Coding day in and out on LessWrong 2.0
Mod note: Replaced the link to the image with the actual image, since I assigned substantial probability to that being your intention, but our editor image handling being too confusing and you giving up. But feel free to revert it if it was intentional.
Ah, yeah. I agree that the popovers could use a lot of work on mobile. I was thinking you were referring to something else. In this case I agree with you and am reasonably annoyed at how we handle this myself.
I agree with this hypothetically, but I actually think this matters a lot in practice. Browsers are actually just quite slow at doing a lot of things. As a concrete example, the Facebook web-app (which I use since I don't want Facebook installed on my phone) is many times slower than their native app, with scrolling often being visibly sluggish, and clicking on buttons having a visible delay.
And overriden click behaviors
Given that native mobile apps are often written in C, objective-C or C++, just on a simple language level you should expect something like 3-10x speedup from the switch from an interpreted language to a compiled language (sometimes more, sometimes less, depending on the application). In general interpreted languages continue to be substantially slower (and though interpreted languages have been getting faster due to smarter execution environments and lots of fancy tricks, so have compiled languages, due to improvements in compilers).
This seems roughly right to me. We've tried reasonably hard (though we could definitely do better) to make the mobile version of the site work well enough to use it on phones, which I do think is important, but I don't feel like on the margin making a native app version is that valuable. In the long run I do hope that we can make LessWrong into a proper progressive web-app, which would allow users to read articles offline, access the site through their home-screen and generally treat it like an app (though performance wise it would be worse, since progressive web-apps run on Javasript and native apps get to be written in much faster languages).
There is also one additional consideration, which is that I am worried about making LessWrong the kind of thing that is primarily a phone app. I think by their nature phones are much worse for longform content, both reading and creating it, and I think a LessWrong that was predominantly used by people on their phones would be forced to have much shorter content, and correspondingly be a lot more like the rest of the internet in it's pressure to be short and snappy and as a result of that fail to be able to grapple with problems in any real depth. I would never write a full LessWrong post on my phone, and even notice that the comments that I write on my phone or Ipad tend to be lower quality, with fewer links to external resources, and less thought put into the formatting or content. It's also much harder to present a lot of information on a small phone screen, making certain types of intellectual labor quite difficult (as an example, if we were developing our tagging system primarily for a phone-driven audience, I think it would have to be quite a lot simple and lose a lot of functionality, or require a lot more design effort put into it, which then corresponds to us building fewer other things).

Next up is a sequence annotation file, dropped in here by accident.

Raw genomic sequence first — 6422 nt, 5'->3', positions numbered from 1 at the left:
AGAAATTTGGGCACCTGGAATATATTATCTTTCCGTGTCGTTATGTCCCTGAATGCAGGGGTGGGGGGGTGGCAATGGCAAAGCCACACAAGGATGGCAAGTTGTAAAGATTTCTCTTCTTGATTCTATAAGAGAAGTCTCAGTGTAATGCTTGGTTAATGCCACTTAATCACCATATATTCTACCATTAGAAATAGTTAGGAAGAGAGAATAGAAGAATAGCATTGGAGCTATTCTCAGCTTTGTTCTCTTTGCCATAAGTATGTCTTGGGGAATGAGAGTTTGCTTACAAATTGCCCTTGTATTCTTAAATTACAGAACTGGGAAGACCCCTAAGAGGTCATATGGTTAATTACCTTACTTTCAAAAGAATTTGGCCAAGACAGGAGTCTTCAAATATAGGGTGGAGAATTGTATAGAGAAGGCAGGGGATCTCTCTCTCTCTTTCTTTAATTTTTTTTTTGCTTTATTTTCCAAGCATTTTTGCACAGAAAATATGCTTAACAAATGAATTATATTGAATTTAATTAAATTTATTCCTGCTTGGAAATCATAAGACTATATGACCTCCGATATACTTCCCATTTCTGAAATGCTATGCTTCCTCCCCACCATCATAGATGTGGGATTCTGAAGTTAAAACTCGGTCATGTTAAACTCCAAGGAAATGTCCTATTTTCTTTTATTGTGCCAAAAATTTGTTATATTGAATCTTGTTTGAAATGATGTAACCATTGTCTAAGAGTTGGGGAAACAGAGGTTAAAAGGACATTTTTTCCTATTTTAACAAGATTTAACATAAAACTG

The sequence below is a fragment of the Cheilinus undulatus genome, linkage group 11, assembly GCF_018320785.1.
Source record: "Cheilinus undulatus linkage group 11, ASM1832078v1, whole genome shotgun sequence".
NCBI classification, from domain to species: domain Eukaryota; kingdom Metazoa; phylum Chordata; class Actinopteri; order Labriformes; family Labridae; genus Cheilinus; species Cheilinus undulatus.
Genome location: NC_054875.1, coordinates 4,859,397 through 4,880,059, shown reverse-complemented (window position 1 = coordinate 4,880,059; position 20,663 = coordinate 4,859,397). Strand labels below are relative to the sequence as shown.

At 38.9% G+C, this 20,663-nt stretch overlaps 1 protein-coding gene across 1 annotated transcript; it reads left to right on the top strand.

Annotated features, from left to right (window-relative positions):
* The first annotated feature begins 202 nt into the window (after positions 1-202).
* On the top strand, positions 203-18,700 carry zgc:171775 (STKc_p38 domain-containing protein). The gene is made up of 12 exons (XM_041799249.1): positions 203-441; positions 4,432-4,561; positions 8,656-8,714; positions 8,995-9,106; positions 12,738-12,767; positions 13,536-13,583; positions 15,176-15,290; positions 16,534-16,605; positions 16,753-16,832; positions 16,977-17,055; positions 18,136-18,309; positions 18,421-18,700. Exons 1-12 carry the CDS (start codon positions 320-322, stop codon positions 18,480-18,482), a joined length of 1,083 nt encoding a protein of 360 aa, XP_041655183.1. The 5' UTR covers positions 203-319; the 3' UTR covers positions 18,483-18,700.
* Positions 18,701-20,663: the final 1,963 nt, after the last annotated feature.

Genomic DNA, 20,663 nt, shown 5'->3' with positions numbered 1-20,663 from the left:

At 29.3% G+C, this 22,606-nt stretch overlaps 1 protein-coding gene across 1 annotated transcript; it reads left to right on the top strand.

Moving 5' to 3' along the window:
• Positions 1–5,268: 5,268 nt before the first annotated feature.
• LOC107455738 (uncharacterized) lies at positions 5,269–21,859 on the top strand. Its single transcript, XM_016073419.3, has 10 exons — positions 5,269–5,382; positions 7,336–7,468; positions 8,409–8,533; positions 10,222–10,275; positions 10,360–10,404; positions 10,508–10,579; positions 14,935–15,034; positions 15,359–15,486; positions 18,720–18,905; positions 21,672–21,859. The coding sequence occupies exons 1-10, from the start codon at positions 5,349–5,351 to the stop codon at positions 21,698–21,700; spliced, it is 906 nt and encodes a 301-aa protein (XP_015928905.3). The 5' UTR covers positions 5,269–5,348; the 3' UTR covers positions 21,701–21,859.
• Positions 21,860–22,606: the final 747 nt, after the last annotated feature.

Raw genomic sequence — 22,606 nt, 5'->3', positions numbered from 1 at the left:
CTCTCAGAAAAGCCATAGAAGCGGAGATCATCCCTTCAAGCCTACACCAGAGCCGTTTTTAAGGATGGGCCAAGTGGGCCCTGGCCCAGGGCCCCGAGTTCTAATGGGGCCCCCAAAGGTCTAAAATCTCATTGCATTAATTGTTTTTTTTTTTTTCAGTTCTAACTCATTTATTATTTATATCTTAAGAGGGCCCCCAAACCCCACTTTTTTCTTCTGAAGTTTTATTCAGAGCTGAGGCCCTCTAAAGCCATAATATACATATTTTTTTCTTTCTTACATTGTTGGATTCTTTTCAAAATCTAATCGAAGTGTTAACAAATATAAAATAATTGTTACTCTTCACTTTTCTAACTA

I do think it's likely that if things go well, we will eventually have an app, but these tradeoffs are why it hasn't been a priority till now, and probably won't be for a while longer.
Seems plausible to me, though I am not sure whether I would say probable. If you could do something like backprop through the human mind, then I think I can imagine outcomes similar to this:
Yeah, ok. I do think personalization is blocked on Algolia, and I didn't really think about this as a potential solution to this (but it totally is). So yeah, maybe slighting Algolia was the right call.
I am pretty confused what any of this has to do with Algolia. The primary problem to me appears to be that we don't actually have a large fraction of the tags categorized in the tag hierarchy displayed on the All Tags page. We could show you a copy of the tag page table, but that would omit a lot of new tags, and also probably not be dense enough. We could develop some custom UI for that menu to group them, but that's mostly a bunch of work (and doesn't have super much to do with Algolia).
The site search will probably always have somewhat different constraints than normal database operations (in particular if we want to stay within the autocomplete paradigm), so I don't think anything about this would get easier if we switch away from Algolia (things like this are actually a domain where Algolia is pretty great).
Out of curiosity, what was it that convinced you this isn't an infohazard-like risk?
Some mixture of: